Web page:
Over time, the First Lady has gradually warmed up to the necessity of dressing well or just plain dressing up. Friends say she’s even grown to like receiving fabric swatches from designers. While she admits she has never been much of a clothes shopper — preferring to browse, but not actually buy, antiques and furniture — she’s grown to enjoy high fashion. She’s also grown more comfortable talking about it.
“It’s been fun to work with American designers,” says Bush, with Carolina Herrera, Arnold Scaasi and Oscar de la Renta, being among her domestic favorites. “I have a lot of Escada I had before because there is an Escada shop in Dallas I shopped in,” the only European label she cites and one her niece, Lauren, has supported in her budding modeling career.
Bush sought out Herrera’s expertise for a “fairy-tale” evening at Buckingham Palace and wound up with a scoopneck, burgundy gown with a velvet bodice and a satin-faced organza tango skirt. “I really wanted to have a really beautiful dress to wear there. That was fun planning,” Bush says, still impressed by the majestic gala.
For her part, Herrera says the First Lady “has a wonderful way of choosing the perfect outfit for every occasion. She always looks right.”
Bush chose an eye-popping pink and reddish orange Scaasi with a scoop neck for the first state dinner three years ago, a dazzling pre-9/11 affair at which the First Couple broke with White House tradition and met their guests of honor, Mexican President Vincente Fox and his wife, Marta, on the front porch, instead of inside.
“We were the first to lower her necklines, make her skirts shorter and with some movement,” says Scaasi, noting how the First Lady’s fashion sense has evolved over the past three years. “She’s very good looking. She has beautiful skin, wonderful eyes and that long neck any woman would give her eye teeth for. I know she’s lost weight.”
During last month’s 7th on Sixth Fashion Week in New York, Bush took in a backstage tour after de la Renta’s show — something that prompted the show to start on time. She played the favorite, wearing a red de la Renta suit and was escorted by the designer to a news conference for the Heart Truth, a designer-oriented campaign raising awareness of heart disease as the number one killer of women.
De la Renta says it’s a low-key, “very easy” affair whenever Bush and her friends drop by his showroom. The designer says there isn’t anyone in his office who doesn’t have a photograph with the First Lady, “the woman with the most beautiful eyes I’ve ever seen.” During a recent visit, one of her twin daughters “fell madly in love with a long chiffon evening dress. Finally, after much pleading, her mother allowed her to order it,” the designer says.
On the whole, the First Daughters approve of their mother’s style. “They don’t expect me to dress like them,” Bush says. While most parents are eager to see their children get started in the workforce, Bush says she is “excited” that her daughters after graduation will temporarily live with their parents and hold off getting jobs until after the election. “They know this is their father’s last campaign, no matter what happens,” she says of Barbara and Jenna, who will graduate this year from the University of Texas. “I’m not saying they’re going to campaign. I don’t know that they’re going to do that.”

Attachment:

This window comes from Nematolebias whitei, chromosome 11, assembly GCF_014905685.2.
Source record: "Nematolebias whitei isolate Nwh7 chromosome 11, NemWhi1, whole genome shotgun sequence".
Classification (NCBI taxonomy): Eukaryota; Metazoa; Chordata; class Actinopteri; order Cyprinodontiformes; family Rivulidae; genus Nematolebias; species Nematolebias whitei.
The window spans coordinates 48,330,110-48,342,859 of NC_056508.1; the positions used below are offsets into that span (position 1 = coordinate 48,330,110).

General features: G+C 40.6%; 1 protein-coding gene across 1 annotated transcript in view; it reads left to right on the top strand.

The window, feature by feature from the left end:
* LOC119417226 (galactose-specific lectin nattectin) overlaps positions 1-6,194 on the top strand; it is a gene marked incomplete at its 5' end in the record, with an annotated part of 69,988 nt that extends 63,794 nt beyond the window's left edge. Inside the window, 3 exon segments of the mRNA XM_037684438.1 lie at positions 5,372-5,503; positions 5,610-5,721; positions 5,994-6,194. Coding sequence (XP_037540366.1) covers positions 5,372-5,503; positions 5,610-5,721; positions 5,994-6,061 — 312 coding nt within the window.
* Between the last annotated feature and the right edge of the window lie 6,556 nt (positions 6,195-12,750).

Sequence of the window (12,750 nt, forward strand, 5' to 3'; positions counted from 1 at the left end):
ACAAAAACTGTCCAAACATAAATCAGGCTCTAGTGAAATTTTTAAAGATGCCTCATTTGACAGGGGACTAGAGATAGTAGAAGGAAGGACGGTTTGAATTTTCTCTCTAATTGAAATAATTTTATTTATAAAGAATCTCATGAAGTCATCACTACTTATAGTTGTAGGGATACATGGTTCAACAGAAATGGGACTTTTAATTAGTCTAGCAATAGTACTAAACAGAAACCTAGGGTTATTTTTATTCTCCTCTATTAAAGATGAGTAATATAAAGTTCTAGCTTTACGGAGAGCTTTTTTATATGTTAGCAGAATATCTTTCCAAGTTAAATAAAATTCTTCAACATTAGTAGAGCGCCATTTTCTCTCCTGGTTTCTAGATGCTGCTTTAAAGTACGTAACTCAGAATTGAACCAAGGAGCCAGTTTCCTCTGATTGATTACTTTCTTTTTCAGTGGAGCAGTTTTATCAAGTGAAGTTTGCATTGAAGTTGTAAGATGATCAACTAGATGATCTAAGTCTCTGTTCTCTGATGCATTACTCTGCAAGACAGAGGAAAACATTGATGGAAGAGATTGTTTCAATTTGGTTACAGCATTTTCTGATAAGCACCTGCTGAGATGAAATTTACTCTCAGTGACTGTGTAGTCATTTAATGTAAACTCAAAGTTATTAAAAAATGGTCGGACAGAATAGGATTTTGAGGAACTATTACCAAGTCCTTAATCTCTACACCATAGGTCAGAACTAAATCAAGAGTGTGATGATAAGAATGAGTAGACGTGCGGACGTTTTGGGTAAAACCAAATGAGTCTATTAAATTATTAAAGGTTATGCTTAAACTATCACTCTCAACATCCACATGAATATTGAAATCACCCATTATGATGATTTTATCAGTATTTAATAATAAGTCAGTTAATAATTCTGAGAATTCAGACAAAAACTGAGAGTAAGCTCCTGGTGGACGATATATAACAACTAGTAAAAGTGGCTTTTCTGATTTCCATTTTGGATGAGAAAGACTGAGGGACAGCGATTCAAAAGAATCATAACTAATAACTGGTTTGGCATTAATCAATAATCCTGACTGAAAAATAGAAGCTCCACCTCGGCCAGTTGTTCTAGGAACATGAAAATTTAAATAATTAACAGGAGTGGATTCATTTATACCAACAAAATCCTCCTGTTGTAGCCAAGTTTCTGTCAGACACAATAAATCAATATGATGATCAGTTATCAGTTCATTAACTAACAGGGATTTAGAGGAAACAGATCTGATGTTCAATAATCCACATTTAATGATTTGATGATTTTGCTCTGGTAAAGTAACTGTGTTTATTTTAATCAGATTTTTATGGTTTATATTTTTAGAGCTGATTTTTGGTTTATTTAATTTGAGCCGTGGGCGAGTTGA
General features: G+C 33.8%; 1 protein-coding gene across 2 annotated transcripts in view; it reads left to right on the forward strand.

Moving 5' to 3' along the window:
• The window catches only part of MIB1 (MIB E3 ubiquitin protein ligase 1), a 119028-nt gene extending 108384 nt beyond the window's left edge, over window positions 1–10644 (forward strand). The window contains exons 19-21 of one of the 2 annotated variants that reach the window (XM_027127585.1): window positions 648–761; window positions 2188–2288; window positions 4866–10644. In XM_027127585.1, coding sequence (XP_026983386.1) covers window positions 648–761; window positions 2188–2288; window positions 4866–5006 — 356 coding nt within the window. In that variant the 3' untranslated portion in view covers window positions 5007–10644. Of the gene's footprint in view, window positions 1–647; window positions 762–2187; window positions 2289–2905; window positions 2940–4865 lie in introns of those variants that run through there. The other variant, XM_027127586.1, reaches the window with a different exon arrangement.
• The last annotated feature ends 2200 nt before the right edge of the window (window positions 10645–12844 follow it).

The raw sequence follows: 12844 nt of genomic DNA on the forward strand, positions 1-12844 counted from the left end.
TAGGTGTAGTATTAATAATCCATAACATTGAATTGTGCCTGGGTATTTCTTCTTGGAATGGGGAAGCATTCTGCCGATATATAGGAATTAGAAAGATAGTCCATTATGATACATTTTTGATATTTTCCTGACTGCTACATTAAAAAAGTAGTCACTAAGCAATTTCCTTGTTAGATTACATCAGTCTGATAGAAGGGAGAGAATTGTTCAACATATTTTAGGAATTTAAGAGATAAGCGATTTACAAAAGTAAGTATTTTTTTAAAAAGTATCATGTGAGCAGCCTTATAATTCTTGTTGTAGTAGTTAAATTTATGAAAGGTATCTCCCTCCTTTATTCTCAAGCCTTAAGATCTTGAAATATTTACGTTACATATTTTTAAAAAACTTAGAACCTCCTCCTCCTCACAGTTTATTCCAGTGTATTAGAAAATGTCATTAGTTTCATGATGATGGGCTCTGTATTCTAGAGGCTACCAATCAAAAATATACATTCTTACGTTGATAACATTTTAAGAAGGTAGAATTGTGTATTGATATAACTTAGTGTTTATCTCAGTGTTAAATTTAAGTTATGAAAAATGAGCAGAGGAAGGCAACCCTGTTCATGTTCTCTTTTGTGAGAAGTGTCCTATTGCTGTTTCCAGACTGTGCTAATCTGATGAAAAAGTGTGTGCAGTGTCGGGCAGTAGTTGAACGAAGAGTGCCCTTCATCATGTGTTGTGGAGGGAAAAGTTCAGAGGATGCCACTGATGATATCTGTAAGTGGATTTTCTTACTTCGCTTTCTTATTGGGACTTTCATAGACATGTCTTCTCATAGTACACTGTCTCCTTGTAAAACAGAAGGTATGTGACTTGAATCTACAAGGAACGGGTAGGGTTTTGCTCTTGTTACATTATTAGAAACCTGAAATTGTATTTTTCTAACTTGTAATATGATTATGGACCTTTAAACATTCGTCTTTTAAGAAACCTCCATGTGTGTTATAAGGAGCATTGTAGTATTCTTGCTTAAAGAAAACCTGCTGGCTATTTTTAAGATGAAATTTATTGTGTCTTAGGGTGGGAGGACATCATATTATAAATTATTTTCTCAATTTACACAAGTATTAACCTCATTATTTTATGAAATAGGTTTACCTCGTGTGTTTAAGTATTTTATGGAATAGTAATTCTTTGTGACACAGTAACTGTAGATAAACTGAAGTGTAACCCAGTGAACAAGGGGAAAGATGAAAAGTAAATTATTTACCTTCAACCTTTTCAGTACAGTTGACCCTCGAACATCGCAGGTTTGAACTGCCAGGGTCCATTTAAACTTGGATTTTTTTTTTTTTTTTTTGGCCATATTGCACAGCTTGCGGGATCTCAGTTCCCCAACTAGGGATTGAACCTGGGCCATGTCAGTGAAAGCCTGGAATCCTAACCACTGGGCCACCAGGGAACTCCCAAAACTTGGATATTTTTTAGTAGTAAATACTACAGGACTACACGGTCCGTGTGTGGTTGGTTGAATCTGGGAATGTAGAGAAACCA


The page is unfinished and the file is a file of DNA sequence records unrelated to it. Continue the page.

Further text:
Regan Gammon, Bush’s lifelong pal, describes the First Lady’s decorating style as “very, very handsome and elegant, and yet very comfortable and inviting,” and she doesn’t waffle in making design decisions. Gammon says her friend prefers color palettes in decorating that lean “more toward the greens, the taupes, the teal blues, pretty browns. That’s not to say she wouldn’t be totally wowed by someone doing a room in bright colors. She’s not stiff or pinched in her style.”
The same is true for Bush’s personal style, according to etiquette maven Letitia Baldrige, who says Bush loves colors and understands them. “She doesn’t want to shock or bedazzle. She knows you can score a big visual with colors. She might wear a dark teal suit and there are teal flowers around.” That’s something Jacqueline Kennedy, for whom Baldrige served as press secretary, maximized during her White House years.
In another apparent nod to Kennedy, Bush has retrieved some of that era’s furniture, including cut velvet pieces, for the Oval Room in the White House’s private quarters, which is still painted a pale yellow, a Kennedy selection. That’s where the First Lady hosts teas or cocktails for heads of state, depending on the occasion. “I’d say, because we can use the beautiful furniture that was here, the upstairs is elegant. I might not call my ranch that,” the First Lady says with a hearty laugh.
Bush is less lighthearted about criticism of her husband, which has already escalated into an exceptionally heated campaign — though election day is still eight months away. Asked how she deals with it, she says, “Of course, I hate it,” and adds how she and her mother-in-law commiserated on the topic the night before. The First Lady said she avoids critical television, and “I know which columns I want to read and which ones that I don’t.”
Despite her aversion to some of her husband’s critics, the First Lady is known to be more than tolerant in her personal life. Anne Stewart, a suitemate from their undergraduate days at Southern Methodist University, says, “The one thing that all of our friends realize about Laura is that she is the most nonjudgmental person we have ever known in our lives. You can tell her anything.”
Something else people might be surprised to learn about the First Lady: She’s a bit of a cutup. Stewart says, “George is known for nicknaming everyone, but Laura started it. George has a sharp wit, but Laura is even funnier.”
The First Lady has an outdoors streak as well. “She loves to hike, she loves to walk, she’s a big bird-watcher,” says Gammon, a friend since the age of 9 growing up in Midland. “We’ve been to Yosemite, Yellowstone, Olympic National Park in Washington. We’ve done a float trip down the Grand Canyon, and down the Yampa and the Green rivers.”
As for what might surprise the public to learn about the President, the First Lady says that “he reads all the time,” with history and biography being at the top of his list. As for his wife, she prefers fiction and just completed Anne Michaels’ novel, “Fugitive Pieces,” a tale about a Jewish boy rescued in Poland during the Holocaust. Next up is the children’s book “The Tale of Despereaux,” the 2004 Newbery Medal winner. “We read every night before we go to bed. We have our whole library.”
She’s not about to elaborate on subjects that could keep them up at night. But observers firmly believe she will be integral to the campaign in the months ahead.